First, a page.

Many of the questions will require answers in a multiple choice format, Yes/No, Excellent, Very Good, Satisfactory, Poor, Unacceptable etc
    Some questions will then ask for additional information, and this is where most difficulty is experienced. Just remember that all your sponsor is interested in are the facts relating to your experience and not your own opinions. The following is a sample section summarizing the whole shopping experience based on the purchase of a small inexpensive digital camera from a retail branch of a major chain of camera stores. This sample will give you an idea as how to structure your report and can be broken down into the relevant parts depending how your questionnaire has been put together.
    “I arrived at the store at 11.00am. There were 6 customers in the store, one of whom was being served at the counter. There were 3 salespersons behind the counter, 1 was serving the customer and the other 2 were having a conversation. Neither of the 2 who were not serving acknowledged me.
    There was shelving around 3 sides of the store with a large display of cameras behind a glass frontage along the longest wall. The cameras could be accessed by sliding 1 of several glass doors. All of the doors were closed and had locks although I was not able to check whether all of the doors were locked. I browsed the shelves for a while and after approximately 3 minutes I approached the counter where the 2 salespersons were continuing with their conversation.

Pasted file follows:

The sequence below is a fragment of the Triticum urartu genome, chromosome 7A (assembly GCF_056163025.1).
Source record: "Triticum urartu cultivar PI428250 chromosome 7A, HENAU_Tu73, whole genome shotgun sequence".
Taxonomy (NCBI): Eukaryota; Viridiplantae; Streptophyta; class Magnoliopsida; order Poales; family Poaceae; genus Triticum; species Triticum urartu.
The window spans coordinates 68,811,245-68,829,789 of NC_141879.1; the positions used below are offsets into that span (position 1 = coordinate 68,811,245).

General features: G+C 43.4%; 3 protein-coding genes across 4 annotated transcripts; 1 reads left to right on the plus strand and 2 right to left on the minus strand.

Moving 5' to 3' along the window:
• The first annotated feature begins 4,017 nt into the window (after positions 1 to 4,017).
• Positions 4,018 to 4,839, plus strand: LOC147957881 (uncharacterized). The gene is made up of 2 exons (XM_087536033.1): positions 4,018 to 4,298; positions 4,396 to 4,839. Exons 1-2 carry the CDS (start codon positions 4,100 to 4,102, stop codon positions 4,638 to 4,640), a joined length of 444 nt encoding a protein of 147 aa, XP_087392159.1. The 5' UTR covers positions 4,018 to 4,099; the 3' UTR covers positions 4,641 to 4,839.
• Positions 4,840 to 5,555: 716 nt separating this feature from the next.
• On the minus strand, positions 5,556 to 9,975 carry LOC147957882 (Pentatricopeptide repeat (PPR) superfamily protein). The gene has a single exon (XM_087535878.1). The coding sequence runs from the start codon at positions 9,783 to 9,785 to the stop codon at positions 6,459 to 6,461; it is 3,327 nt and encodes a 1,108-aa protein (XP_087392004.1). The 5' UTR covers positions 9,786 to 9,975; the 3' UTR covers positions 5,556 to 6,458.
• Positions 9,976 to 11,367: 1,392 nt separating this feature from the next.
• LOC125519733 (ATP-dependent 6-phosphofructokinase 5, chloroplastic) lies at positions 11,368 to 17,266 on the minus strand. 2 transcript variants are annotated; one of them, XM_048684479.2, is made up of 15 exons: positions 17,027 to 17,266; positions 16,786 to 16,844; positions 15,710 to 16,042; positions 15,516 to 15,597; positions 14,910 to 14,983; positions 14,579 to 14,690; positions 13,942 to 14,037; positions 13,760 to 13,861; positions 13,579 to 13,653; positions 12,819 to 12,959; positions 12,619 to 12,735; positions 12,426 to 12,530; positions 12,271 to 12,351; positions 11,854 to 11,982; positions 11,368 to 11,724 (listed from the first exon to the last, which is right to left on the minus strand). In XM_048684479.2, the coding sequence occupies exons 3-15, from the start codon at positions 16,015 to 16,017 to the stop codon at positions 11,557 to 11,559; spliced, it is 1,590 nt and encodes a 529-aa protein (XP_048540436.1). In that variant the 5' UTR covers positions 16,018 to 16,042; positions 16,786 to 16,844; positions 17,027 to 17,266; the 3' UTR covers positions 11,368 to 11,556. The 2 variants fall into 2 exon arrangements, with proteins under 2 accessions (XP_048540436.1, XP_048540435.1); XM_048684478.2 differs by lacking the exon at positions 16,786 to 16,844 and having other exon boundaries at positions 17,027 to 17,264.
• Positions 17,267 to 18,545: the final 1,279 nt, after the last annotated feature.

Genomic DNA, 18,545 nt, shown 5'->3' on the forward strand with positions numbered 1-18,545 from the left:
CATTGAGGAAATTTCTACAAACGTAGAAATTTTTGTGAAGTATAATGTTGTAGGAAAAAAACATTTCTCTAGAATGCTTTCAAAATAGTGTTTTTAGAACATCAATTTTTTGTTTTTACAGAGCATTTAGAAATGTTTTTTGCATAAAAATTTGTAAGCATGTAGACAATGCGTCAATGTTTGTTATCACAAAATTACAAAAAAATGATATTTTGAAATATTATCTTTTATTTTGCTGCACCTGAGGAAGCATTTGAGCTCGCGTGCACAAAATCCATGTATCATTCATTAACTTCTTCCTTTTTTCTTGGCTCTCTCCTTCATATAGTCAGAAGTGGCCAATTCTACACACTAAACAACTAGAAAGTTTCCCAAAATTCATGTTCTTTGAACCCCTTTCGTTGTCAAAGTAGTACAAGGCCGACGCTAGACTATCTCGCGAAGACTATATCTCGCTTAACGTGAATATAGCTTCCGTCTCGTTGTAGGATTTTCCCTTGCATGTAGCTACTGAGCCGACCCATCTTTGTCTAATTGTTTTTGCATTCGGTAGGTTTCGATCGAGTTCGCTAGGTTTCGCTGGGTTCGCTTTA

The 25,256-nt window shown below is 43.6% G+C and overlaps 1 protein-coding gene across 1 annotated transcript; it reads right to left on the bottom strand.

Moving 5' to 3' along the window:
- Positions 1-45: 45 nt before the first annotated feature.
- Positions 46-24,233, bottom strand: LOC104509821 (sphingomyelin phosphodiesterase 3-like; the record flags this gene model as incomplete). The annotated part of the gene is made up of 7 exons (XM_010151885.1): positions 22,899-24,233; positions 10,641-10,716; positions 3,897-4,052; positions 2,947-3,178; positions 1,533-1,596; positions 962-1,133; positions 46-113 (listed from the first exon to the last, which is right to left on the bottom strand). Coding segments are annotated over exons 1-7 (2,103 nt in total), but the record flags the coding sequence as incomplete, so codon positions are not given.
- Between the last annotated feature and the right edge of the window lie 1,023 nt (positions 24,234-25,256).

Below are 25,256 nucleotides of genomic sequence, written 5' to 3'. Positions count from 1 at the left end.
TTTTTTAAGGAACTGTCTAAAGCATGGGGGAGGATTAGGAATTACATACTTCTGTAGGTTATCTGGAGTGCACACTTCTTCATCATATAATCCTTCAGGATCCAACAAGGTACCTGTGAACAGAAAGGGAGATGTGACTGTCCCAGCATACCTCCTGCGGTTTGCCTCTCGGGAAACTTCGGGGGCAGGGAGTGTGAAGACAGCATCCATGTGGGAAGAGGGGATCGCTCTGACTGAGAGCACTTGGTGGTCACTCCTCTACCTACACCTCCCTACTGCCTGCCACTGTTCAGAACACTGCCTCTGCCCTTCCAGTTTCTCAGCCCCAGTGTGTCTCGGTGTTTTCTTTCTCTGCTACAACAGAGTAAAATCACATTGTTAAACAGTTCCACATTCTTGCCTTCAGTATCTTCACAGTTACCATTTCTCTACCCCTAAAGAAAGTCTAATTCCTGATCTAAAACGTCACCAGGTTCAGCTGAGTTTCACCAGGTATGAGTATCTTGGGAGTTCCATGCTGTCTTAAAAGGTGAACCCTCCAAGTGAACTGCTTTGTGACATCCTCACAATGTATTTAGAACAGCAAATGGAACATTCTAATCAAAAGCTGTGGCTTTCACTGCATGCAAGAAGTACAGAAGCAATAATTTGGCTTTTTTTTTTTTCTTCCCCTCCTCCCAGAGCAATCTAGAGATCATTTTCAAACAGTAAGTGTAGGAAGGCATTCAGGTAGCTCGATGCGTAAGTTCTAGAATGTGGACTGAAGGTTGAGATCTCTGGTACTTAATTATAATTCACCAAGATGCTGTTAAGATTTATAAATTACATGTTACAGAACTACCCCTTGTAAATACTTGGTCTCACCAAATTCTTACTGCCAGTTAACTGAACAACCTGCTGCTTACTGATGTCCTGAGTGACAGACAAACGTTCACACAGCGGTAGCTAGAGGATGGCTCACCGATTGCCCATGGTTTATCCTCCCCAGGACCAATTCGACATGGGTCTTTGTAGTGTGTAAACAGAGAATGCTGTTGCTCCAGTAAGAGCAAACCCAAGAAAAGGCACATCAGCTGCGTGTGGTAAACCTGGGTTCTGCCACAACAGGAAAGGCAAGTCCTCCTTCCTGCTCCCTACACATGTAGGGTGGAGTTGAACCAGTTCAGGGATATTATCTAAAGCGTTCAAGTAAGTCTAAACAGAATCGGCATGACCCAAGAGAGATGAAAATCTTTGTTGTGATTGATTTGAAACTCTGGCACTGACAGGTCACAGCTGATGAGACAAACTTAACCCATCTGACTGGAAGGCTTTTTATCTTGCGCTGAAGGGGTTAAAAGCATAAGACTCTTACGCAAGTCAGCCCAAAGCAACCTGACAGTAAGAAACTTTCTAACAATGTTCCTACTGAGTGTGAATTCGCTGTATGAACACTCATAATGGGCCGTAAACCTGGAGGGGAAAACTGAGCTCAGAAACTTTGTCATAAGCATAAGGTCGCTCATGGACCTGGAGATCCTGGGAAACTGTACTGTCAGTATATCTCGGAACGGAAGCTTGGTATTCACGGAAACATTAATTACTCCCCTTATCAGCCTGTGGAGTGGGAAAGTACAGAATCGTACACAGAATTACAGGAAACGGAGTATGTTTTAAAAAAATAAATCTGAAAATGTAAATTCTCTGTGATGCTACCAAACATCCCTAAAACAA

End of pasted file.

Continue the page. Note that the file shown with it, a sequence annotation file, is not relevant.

As I arrived at the counter they immediately stopped their conversation and a young man, in his early twenties, smiled pleasantly and asked how he could help me. He had a name badge with the name of Tim, in large letters which was easy to read. I could not see the name of the other employee as he turned and went into a room at the back of the store. He appeared older than Tim, I estimate early 30’s and was taller at about 6 foot. He had dark curly hair and wore glasses.
    I explained to Tim that I was looking for an inexpensive digital camera that I could take with me on holiday. Tim asked me if I had any model in mind and also what my budget was. I told him that I didn’t know much about digital cameras and that I didn’t want to spend more than $150. Tim was really helpful and went over to the glass cabinet, unlocked one of the sliding doors and picked out 3 cameras. He re-locked the cabinet and brought the cameras over to the counter. He then used one of the cameras, a Sony, and spent about 5 minutes explaining how digital cameras worked, the features of this particular model and the best way to get your photos printed. He also explained that most cameras come with a fairly basic memory card and that it would be a good idea to purchase an additional card with extra memory. He then went on to explain the key differences between the 3 models he had selected and the one which he would recommend, the Sony, which was on offer and was being heavily advertising in the store with posters on the wall and a display in the store window. The Sony was not the most expensive of the 3 but fell in the middle at $139.99. Tim seemed very knowledgeable and enthusiastic and answered my somewhat loaded basic questions without appearing bored.